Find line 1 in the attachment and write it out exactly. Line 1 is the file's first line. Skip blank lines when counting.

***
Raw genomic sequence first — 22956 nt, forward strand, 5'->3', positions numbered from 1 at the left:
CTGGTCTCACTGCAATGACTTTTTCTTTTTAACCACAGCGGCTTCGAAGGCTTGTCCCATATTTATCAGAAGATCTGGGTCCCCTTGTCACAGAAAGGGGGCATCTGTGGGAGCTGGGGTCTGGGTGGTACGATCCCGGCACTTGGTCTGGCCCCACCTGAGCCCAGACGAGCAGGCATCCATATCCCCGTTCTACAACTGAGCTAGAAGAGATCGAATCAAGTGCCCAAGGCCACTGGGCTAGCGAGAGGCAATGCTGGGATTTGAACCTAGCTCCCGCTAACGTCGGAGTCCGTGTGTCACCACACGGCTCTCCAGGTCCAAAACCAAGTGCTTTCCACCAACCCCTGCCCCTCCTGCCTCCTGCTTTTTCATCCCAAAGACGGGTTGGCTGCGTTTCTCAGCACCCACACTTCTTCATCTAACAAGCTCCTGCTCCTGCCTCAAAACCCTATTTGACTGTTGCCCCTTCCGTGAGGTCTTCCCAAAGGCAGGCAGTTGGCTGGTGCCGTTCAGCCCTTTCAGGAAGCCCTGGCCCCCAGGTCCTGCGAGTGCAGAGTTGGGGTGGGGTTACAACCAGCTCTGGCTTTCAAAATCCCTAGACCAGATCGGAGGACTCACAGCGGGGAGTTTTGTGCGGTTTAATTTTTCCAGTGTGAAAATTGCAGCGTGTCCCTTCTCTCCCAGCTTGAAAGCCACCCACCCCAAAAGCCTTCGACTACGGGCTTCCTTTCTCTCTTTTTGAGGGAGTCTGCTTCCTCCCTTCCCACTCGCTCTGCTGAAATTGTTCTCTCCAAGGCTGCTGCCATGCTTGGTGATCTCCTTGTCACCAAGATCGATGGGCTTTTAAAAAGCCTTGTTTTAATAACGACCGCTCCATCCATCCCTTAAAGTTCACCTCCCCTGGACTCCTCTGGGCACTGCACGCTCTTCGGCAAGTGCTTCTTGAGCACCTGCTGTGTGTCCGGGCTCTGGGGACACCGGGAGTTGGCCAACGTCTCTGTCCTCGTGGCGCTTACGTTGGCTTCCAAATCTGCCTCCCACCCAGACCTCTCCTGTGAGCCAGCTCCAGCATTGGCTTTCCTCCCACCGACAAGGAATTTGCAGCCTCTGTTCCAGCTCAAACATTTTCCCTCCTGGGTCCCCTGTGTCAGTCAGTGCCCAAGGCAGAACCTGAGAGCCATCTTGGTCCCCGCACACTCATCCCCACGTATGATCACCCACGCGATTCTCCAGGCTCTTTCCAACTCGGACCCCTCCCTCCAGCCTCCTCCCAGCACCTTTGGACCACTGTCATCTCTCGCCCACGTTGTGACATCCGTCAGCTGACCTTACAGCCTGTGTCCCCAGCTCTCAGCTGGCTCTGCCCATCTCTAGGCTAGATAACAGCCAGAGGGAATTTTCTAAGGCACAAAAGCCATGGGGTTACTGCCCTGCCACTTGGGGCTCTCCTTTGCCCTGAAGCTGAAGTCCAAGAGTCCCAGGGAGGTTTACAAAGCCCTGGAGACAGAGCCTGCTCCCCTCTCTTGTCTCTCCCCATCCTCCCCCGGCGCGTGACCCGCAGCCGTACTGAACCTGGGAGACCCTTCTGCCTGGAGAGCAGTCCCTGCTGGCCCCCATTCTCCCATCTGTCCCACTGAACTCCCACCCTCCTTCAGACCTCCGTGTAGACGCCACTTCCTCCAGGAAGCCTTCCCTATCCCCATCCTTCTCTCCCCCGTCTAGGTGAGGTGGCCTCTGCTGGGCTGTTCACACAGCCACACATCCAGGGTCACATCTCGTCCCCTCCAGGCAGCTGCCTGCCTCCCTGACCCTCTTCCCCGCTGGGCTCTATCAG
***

Raw genomic sequence first — 22956 nt, forward strand, 5'->3', positions numbered from 1 at the left: